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What prompted Haverstock School to perform academy U-turn?

Haverstock School in Haverstock Hill has shelved its academy plans

Headteacher tells how he feared school attended by Miliband brothers would be at centre of political debate after remarkable week

Former pupil David Miliband at Haverstock. Inset: Andrew Baisley
Haverstock School headteacher John Dowd

Published: September 29, 2011

A PLAN to turn Haverstock School – one of Camden’s most improved secondaries over recent years – into a city academy have been dramatically shelved.

In an astonishing chain of events at the Chalk Farm school over the past seven days, the proposal was abandoned just days after governors voted in favour of exploring the idea of breaking free from council control.

The New Journal exclusively revealed on our website on Monday how Haverstock was preparing to announce it was considering plans to become an independently run academy. Press statements had been drafted and governors were ready to roll out explanations as to why they were looking at the potential switch, which leaves schools free to run themselves usually with the help of a private sponsor.

But almost as soon as teachers and parents were fully briefed on the developments, a protest campaign was organised, and by Tuesday – even before opposition leaflets could be distributed – the school had backed away.

In a bizarre coincidence, former pupil Labour leader Ed Miliband was talking about his education at the school as a teenager on the main stage of his ­party’s conference in ­Liverpool as news filtered through that the move had effectively been spiked.

Headteacher John Dowd said yesterday (Wednesday) the school was not willing to be at the centre of a politicised debate over academies for a protracted period.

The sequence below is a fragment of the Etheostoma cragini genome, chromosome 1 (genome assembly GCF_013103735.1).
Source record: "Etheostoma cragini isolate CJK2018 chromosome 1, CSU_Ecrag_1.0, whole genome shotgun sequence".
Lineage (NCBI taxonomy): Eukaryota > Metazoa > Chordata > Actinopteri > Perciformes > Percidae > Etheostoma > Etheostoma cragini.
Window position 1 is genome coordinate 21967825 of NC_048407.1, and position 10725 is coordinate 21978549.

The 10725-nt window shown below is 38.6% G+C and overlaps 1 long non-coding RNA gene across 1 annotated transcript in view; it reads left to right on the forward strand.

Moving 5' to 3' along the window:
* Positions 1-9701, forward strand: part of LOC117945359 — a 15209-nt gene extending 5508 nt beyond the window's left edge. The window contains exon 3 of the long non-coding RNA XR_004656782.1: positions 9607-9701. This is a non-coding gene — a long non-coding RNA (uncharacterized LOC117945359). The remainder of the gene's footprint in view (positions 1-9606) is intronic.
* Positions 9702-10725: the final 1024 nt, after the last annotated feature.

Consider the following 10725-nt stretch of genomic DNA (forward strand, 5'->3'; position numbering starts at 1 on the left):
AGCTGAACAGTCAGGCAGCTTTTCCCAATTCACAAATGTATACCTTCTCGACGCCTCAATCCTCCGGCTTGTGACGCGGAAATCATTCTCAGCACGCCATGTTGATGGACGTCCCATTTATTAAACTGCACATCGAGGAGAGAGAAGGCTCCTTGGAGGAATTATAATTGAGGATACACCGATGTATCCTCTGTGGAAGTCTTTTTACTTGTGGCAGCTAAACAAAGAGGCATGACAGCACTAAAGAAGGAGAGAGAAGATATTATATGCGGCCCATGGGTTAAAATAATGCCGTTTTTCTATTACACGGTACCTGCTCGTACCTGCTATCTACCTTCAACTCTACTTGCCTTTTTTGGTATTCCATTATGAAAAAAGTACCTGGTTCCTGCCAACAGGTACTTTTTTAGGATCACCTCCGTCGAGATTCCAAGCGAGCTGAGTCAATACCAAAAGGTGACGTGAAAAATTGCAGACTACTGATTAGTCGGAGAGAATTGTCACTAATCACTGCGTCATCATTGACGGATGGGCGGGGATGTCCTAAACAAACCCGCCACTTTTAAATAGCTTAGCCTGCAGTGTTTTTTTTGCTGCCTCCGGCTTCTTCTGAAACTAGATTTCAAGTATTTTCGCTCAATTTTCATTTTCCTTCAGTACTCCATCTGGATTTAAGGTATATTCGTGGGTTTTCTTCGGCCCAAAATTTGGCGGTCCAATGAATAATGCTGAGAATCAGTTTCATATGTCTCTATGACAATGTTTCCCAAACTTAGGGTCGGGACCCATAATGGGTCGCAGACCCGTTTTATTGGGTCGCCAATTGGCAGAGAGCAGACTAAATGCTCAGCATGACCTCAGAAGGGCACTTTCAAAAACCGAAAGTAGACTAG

He did not guarantee that they would never look at the proposal again, but in a statement he said: “To be the focus of an intensely political debate around the benefits of academies was never our intention and we are not prepared for this to happen. The school does not want to be distracted from achieving the very best from its pupils.”

School sources suggested the governors had, when they voted last Tuesday, underestimated the level of opposition that would meet any move to change the structure, particularly within the school walls. Those sympathetic to the thinking behind it becoming an academy say the school has to adapt to meet competition likely from the UCL Academy – the borough’s only independently run academy which is due to open at the other end of Adelaide Road next year.

But critics say leaving Camden’s famous “fam­ily” of schools only adds to the competition at the expense of schools with the least resources and usually in the poorest areas. There are fears that if one school breaks away, a domino effect could see others follow, creating an “every school for itself mentality” and battles to attract the pupils who are most likely to achieve academically.

Other London boroughs have already embraced the idea of academies and the new free schools, which have a similar set-up. Islington, Westminster and Hackney, for example, have several secondaries no longer answering to the council. The academy model was first introduced by the Labour government and then taken on with relish by Conservative successors, particularly current Education Secretary Michael Gove, a vocal advocate.

In Camden, however, there has been resistance, possibly due to historic teamwork between schools and the council. In fact, an inquiry ordered by the Town Hall to investigate the future of Camden’s schools earlier this month celebrated the tight-knit community of schools in the borough which seem eager to work together rather than as potential rivals.

The work of that investigation, by the Education Commission, will, ironically, be discussed at meeting at Haverstock this afternoon (Thursday). The school also features in the pictures for the report.

Although diplomatic in public, Labour councillors were horrified at the idea of Haverstock going its own way throughout last week and over the weekend. They have this year been trying to devise a repairs programme for creaking schools but on a straitened budget due to public spending cuts. They believe there is more chance of success with the “family” intact.

Haverstock is, in that respect, in a different position to other schools in Camden. It was recently rebuilt in its entirety under a Private Finance Initiative and does not have the same desperate need for repairs – and council assistance to achieve them.

The Town Hall has already warned other secondaries it will not provide financial help to schools who take on outside sponsors, shoving the bills in the direction of anybody willing to fund an academy.